Challenges and future developments
As observed from the aforementioned literature investigate and analysis, despite deep learning techniques have emerged as promising decision supporting approaches to automatically diagnosing pulmonary nodules, including feature extraction, nodule detection, false-positive reduction, and benign-malignant classification, there are still several challenges brought about to the deep learning for diagnosing pulmonary nodules. In this section, we identify the challenges and highlight opportunities for future work.
Scarce high-quality labeled dataset—manipulation of labeled dataset
One of the crucial issues which hinder the prevailing of the deep learning in medical image analysis is the shortage of the labeled dataset. To effectively train a deep learning model in which tons of parameters need to be estimated, a large volume of labeled data is required. There are thus pressing needs for setting up large-scale dataset for the purpose of detection of pulmonary nodules, just as the ImageNet which addresses the imposing challenges arising from the natural image analysis. However, differing significantly from the ImageNet for general purpose, it needs everlasting endeavors, tremendous efforts, and sophistication in evaluation of disease patterns by the professionals to build up the dataset for medical purpose. Several data pre-processing techniques mimicked from clinical practice can be adapted and adopted by deep learning to enhance and enlarge the labeled dataset.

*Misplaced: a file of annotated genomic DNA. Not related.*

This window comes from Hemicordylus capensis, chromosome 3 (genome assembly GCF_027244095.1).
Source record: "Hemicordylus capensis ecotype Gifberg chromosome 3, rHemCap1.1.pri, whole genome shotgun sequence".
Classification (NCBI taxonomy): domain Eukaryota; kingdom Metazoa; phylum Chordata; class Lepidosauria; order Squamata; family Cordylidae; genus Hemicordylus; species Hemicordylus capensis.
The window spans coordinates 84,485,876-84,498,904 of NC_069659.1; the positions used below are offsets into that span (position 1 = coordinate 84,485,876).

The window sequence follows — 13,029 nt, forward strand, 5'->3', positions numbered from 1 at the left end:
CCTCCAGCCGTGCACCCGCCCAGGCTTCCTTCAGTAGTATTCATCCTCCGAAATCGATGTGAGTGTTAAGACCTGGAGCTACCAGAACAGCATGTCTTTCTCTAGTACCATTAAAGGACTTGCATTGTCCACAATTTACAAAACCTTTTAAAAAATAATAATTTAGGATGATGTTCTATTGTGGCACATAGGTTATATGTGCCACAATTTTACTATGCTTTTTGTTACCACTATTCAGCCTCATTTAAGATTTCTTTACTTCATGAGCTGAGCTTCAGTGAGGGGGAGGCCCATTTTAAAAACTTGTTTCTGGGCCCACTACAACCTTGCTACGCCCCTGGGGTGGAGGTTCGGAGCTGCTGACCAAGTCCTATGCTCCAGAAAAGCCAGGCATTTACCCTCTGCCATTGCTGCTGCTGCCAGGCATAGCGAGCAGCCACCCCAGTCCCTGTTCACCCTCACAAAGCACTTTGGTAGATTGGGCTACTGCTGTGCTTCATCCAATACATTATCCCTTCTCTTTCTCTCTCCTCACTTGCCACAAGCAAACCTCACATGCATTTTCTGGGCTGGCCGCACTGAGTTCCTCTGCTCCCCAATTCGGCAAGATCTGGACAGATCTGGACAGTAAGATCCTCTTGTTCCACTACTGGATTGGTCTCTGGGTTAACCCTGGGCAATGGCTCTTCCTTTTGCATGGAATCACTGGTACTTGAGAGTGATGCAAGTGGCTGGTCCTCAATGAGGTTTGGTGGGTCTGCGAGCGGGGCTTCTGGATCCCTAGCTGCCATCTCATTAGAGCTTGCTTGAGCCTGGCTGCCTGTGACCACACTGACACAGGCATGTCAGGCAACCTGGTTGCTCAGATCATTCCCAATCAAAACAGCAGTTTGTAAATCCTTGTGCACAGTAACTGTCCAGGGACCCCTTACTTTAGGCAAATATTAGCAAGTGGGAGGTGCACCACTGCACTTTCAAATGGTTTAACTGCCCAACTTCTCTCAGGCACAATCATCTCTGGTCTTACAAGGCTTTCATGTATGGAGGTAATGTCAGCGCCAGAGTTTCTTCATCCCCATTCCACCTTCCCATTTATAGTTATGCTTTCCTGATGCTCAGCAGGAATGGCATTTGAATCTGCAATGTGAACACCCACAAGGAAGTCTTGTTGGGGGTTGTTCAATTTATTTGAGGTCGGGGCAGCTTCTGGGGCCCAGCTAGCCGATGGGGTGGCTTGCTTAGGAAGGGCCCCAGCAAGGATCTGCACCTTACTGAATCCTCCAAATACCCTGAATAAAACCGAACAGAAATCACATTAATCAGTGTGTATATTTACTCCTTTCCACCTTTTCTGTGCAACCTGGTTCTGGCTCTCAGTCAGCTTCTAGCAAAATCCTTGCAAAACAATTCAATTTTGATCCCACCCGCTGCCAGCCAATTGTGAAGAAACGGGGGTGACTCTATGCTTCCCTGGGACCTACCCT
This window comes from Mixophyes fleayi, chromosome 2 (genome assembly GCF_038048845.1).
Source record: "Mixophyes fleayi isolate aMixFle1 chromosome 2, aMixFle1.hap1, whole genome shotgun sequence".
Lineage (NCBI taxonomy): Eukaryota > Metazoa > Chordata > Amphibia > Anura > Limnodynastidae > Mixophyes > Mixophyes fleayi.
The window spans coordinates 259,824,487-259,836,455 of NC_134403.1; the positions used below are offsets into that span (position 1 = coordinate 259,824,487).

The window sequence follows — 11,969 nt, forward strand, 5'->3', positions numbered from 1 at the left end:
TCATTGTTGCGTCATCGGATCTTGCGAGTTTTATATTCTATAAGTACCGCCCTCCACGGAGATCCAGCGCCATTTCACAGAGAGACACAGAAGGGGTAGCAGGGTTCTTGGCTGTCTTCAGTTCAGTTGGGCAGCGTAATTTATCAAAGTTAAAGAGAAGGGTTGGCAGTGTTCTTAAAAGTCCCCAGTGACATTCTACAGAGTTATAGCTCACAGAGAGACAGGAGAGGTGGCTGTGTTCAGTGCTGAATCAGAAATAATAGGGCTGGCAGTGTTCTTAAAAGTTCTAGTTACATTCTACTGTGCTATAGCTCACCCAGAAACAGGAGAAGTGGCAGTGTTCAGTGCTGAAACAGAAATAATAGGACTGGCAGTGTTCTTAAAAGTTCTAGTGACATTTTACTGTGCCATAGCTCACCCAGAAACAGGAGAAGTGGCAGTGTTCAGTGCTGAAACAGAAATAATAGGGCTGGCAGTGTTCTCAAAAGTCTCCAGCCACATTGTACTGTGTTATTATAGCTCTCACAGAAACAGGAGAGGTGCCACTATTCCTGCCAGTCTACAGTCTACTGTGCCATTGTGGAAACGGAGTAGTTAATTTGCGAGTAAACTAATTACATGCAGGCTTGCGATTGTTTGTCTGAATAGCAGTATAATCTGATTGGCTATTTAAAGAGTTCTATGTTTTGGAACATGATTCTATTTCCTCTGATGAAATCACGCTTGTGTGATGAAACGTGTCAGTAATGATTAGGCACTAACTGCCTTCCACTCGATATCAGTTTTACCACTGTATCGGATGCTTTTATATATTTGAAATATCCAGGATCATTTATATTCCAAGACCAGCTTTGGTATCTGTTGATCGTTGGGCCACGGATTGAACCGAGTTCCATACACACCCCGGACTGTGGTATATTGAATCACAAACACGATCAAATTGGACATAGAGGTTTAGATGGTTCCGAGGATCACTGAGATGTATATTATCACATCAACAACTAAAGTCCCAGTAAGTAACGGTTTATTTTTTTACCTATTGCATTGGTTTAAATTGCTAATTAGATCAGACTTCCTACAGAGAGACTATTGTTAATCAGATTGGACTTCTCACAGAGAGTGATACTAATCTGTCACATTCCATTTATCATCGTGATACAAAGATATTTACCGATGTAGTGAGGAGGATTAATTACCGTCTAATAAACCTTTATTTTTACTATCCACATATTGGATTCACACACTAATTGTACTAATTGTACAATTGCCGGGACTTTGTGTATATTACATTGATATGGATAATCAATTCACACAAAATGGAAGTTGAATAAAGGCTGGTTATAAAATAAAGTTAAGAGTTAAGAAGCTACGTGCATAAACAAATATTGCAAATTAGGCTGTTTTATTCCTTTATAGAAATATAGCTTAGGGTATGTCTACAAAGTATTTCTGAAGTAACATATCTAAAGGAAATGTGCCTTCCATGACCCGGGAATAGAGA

First, multi-scale patches containing the regions of interest could be generated from a helicopter view (i.e., zoom in and zoom out) of the medical image in axial, coronal and sagittal views of Cartesian coordinate system. Usually the clinical radiologist recognizes the disease patterns following a routine that whole pixel information is explored to detect promising regions containing suspected nodule(s), then the zones are subject to much more scrutiny to identify the presence of real nodule(s) (40). The diagnosing process then starts all over again until all nodules are detected. By observing the clinical radiologist’s diagnosing procedure, it is found that the patches containing the suspected nodule(s) are examined in multiple different scales. Thus, in the learning phase of the networks, the multi-scale patches of the medical image should be used as the training examples. The by-product benefit along with the multi-scale patches is an enlarged volume of labeled data.